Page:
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While your dictionary defines "concept" as a general notion or idea, we're using it as a bit of NIH lingo. It's one you'll want to know.
Here at NIH, concepts refer to the early stage of a potential initiative—a request for applications (RFA), program announcement, or solicitation. We use them to stimulate research in high-priority areas of science, and some have money set aside to fund the awards.
At the May advisory Council meeting, members reviewed our latest concepts to help shape our initial plans and, for some, gave us the go-ahead should we decide later to publish an initiative.
Don't be put off by cautionary words like "potential" and "should we decide." Though we can't guarantee any concept will become an initiative, even if Council-approved, you can still benefit from having this forward-looking information. Here's how.
Concepts can be a useful tool in your funding toolbox if you think of them as a heads-up for potential high-priority areas.
That mindset can help you in two ways:
For approach one, you'll want to consider whether the concept is likely to move ahead or languish. If we are renewing an existing project, we will most likely publish the initiative.
For a new concept, there's no way to know its fate for sure, but here are some historical data to use as a gauge. For the September 2010, February 2011, and May 2011 Council meetings, 35 of 40 approved concepts became published initiatives. (Those are the latest three meetings that allow enough time for an initiative to come out.)
For more guidance, touch base with your program officer or the contact person listed on Concepts: Potential Initiatives, linked below.
Also be aware that competition can be intense for initiatives that have set-aside funds, for example, requests for applications. Read more in Initiatives—See if It's a Good Match in the Strategy for NIH Funding, linked below.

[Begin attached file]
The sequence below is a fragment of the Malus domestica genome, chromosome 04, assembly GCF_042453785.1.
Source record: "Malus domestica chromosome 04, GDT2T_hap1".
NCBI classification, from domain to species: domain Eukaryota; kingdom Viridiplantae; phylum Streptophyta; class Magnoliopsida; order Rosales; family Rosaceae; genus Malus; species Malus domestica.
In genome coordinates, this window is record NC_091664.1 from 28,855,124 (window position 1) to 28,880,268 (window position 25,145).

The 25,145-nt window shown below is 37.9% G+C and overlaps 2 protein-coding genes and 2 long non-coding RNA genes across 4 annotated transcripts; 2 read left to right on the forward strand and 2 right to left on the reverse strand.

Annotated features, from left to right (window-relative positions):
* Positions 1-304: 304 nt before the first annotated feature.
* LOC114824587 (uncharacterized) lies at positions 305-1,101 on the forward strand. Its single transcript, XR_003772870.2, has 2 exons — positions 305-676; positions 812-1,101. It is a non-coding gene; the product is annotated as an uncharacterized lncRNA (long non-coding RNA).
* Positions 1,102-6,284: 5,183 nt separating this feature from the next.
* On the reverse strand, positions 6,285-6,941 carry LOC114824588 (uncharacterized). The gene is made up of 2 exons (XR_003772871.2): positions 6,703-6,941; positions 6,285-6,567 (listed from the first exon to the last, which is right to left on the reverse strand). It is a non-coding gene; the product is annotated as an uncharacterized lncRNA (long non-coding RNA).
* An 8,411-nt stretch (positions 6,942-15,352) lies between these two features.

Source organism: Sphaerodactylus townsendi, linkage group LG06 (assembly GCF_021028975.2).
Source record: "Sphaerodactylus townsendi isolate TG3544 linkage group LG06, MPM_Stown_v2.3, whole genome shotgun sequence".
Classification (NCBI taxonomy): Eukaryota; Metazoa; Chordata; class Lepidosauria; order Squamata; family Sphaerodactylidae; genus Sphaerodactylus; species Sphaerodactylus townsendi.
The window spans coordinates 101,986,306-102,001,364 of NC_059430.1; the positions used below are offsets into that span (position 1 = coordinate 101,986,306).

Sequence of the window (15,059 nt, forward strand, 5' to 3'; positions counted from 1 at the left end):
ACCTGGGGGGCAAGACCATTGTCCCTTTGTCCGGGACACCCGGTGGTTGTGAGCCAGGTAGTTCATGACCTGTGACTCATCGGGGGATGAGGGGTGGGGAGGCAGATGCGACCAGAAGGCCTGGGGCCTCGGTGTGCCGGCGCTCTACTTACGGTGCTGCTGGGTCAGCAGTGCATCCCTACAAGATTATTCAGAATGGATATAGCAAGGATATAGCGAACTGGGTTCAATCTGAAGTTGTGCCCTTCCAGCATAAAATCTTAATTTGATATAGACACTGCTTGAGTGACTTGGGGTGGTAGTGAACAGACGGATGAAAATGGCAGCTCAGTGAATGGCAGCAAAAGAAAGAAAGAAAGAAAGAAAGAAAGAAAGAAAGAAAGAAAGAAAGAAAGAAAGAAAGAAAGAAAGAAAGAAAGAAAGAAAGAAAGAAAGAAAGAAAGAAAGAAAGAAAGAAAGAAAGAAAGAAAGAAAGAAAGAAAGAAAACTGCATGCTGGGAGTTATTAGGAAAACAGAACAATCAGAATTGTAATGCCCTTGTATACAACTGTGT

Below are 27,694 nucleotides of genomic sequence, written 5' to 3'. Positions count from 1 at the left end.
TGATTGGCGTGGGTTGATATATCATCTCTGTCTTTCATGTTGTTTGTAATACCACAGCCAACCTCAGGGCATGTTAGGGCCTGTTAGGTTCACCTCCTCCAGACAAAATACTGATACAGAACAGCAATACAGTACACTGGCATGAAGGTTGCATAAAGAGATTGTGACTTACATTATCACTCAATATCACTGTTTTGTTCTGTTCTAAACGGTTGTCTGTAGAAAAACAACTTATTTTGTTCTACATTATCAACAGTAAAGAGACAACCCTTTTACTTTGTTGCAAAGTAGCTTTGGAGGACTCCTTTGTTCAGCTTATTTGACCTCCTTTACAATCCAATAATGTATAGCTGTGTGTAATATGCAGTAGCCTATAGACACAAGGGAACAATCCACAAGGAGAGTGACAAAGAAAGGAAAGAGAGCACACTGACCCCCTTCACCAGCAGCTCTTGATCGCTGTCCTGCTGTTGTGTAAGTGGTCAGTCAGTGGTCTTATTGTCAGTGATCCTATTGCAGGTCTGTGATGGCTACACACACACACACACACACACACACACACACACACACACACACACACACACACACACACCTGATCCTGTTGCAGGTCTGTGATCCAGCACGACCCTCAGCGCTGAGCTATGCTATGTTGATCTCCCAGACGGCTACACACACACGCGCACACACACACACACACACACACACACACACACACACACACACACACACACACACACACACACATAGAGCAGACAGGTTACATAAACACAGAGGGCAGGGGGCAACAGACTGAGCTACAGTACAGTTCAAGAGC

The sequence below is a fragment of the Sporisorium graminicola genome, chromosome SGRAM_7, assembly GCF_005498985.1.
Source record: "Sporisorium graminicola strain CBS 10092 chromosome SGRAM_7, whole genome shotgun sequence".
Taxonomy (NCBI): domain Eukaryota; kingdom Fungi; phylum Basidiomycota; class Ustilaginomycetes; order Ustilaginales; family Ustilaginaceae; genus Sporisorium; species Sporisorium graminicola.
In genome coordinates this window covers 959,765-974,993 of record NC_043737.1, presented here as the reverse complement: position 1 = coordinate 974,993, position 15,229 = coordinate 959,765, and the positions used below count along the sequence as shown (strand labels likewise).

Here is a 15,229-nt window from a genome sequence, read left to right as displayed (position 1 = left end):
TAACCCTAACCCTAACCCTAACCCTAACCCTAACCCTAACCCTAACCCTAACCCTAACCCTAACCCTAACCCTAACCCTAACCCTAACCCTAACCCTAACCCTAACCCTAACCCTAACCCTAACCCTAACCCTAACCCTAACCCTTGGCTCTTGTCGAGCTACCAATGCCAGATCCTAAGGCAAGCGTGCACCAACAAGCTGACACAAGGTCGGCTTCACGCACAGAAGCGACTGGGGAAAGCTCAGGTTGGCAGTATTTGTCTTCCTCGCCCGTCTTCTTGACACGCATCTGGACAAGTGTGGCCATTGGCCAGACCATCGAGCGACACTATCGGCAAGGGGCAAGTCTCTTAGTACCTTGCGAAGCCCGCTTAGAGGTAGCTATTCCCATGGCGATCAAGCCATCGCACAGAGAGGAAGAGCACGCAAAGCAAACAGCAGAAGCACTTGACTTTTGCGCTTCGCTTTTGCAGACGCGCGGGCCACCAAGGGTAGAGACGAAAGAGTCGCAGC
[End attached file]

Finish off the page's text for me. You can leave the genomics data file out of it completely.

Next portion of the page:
But even if your concept of choice comes to naught, you could take advantage of approach two. Since you will be applying in a high-priority area, you might get a funding boost whether we publish an initiative or not.
An investigator-initiated application in a top-priority area of science has a better chance of being funded through selective pay should it miss the payline (no guarantees, of course).
Whatever you choose to do, be aware of one very important caveat: always make sure you are fully qualified to conduct the research.
Your qualifications—not our priorities—should always drive your choice of topic. But if the two align, focusing on one of our priorities may work to your advantage.
Read more about using concepts advantageously in Choose Approach and Find FOAs in the Strategy for NIH Funding, linked below. And get more advice from your program officer or the contact person listed on the concept page.
Among the concepts approved at the last six Council meetings, you'll find these three RFAs we'd like to bring to your attention, one from each of our program divisions.
DAIDS—Mechanisms of Cellular Immunity in the Female Reproductive Tract. We're looking for applications that study the mechanisms for inducing and maintaining effective antigen-specific CD8+ memory T cells in the female reproductive tract. This information is key to designing a vaccine that induces T-cell immunity in women exposed to HIV by heterosexual intercourse. We are strongly encouraging cross-disciplinary collaborations.
DAIT—Formerly the Immune Tolerance Network, the Collaborative Network for Clinical Research on Immune Tolerance, now uses the cooperative agreement to seek applications that will 1) explore the induction, maintenance, and loss of tolerance in humans and 2) develop new interventions for preventing and treating immune-mediated diseases, including transplant rejection, autoimmune diseases, asthma, and allergies.